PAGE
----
HONGXUAN

IMAGE

ABOUT












ADAPTIVE
DRESS SHIRT 

Year
2021

Role
Industrial designer

Type
Industrial Design

State
Final Product Prototype




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Design Team

Hongxuan Wu


Special Thanks To

Prof. Rebeccah Pailes-Friedman

Fragments

Year: 2021
Location: Pratt Institute, Brooklyn, NY


Product Info

Materials Used: fabric - cotton
Dimensions: 44cm/17.32" x 74cm/29.13"
Weight: 3oz (85grams)
Cost: $100





        
DRESS SHIRT FOR STROKE RECOVERY
This project is intended for coming up with new adaptive garment designs for people who have disabilities. Redesign the garment in order to providing the people who has those disbilties in a better life. This design is a long-sleeve woven men’s dress shirt, that is easy to put on and take off with one hand, designed for young male stroke patients, to be better participating in family activities. The design also helps stroke patients during the recovery continue to engage in daily activities physically, socially and emotionally.







Front side dress shirt

Back side dress shirt





People with disability usually wear over size clothing or knit garment. A small number of existing adaptive shirts on market allow users to don and doff with ease. These functional shirts increased lower and upper arm mobility by special replacement of traditional buttons with hidden magnets, snap fastener, or velcro. However, all of the existing products in the market are designed for customers over 60 years old, which shows a market gap between the existing products with the growing demand for younger stroke patients.







Dressing can be a challenging task for a young stroke patient who has
experienced physical and cognitive difficulties as a result of their stroke.



The shirt increase flexibility with its invisible patterns hidden under arms.

Proposed Benefit to User

Most stroke patients learn about how to dress through their therapists, they are able to wear a stretchable knit garment by themselves after many times of practice. However, they are not able to wear an unstretchable woven shirt with buttons on it. In order to help them reduce the steps of dressing, especially button up and button down the dress shirt, the stretchable side that has been laser cut is able to give a stroke patient enough stretchability to dress it on without unbutton.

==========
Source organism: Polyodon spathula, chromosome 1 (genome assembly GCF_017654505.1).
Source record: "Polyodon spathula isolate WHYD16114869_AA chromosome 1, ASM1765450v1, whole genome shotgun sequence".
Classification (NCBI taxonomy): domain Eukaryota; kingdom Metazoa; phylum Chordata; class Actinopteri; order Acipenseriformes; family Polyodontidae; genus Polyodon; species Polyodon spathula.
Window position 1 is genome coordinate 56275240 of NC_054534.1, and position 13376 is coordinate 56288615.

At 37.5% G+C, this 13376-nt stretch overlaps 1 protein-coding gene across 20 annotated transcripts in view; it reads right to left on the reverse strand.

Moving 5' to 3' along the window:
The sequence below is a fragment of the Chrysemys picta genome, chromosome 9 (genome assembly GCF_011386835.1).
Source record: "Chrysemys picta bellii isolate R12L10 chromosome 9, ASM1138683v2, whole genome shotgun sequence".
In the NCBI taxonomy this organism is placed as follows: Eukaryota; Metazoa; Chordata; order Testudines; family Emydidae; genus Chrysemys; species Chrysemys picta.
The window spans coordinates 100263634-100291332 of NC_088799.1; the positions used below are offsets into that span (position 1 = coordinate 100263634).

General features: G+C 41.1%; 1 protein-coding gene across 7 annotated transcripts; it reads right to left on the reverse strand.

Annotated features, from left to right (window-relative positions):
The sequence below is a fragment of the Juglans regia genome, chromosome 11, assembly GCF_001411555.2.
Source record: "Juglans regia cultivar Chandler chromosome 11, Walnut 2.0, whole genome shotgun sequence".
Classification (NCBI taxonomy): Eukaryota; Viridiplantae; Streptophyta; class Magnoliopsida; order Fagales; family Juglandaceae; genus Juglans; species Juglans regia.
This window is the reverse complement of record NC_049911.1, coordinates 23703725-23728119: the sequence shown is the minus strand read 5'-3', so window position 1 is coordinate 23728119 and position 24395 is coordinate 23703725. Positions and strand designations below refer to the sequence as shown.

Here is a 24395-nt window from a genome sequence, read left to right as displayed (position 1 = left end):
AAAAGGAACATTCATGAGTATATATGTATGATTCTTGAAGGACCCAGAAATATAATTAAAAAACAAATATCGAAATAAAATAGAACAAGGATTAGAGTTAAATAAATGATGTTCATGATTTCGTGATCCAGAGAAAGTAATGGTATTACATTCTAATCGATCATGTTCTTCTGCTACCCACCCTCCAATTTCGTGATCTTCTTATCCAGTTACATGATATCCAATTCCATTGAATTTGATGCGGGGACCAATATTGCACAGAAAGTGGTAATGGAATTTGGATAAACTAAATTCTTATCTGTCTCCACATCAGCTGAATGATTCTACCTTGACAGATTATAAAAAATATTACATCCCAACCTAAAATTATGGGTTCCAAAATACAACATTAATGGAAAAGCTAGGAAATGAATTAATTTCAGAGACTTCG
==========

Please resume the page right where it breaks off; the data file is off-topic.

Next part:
Proposed Benefit to Client/Brand

A small number of existing adaptive shirts on market, from companies including Tommy Adaptive, Juniper, Buck & Buck, Ovidis, Lands’End, etc., allow users to don and doff with ease. These functional shirts increased lower and upper arm mobility by special replacement of traditional buttons with hidden magnets, snap fastener, or velcro. However, while these products meet basic requirements of self-dressing issues, they create more problems such as sticking hair in velcro.

Moreover, all of the existing products in the market are designed for customers over 60 years old, which shows a market gap between the existing products with the growing demand for younger stroke patients. In conclusion, there is an opportunity for a design that increases the stroke recovery stage patients’ mobility and accommodates needs that have not been met, with a target on middle-aged consumer groups, which fills market gaps for what current businesses aren’t serving.


Proposed Benefit to Society

“Disability is not an inherent attribute of the individual, but rather is the result of the interaction of the individual with the environment, including social norms,” Saunders says. This dress shirt design is more inclusive, and would reduce the gap between disabled and non-disabled people in their daily life. By changing the garment design market/environment, we are able to create a society that feeds everyone, including disabled people's needs. Although the dress shirt is designed specifically for people with disabilities, it will end up being valuable to many more people than originally planned.


Flat Technical Drawing









Design Innovation


The product used laser cut on non-stretchable fabric, but looks invisible. This laser cut is important to the stretchability of the shirt. It allows more space for arm movement. The experiment of using laser cut patterns in garments to solve a real problem is a novel experience.

In future, the stretchable side could be upgraded with smart textiles that have sensors woven into textiles, used for medical purposes (diagnosis) to follow-up after a stroke.





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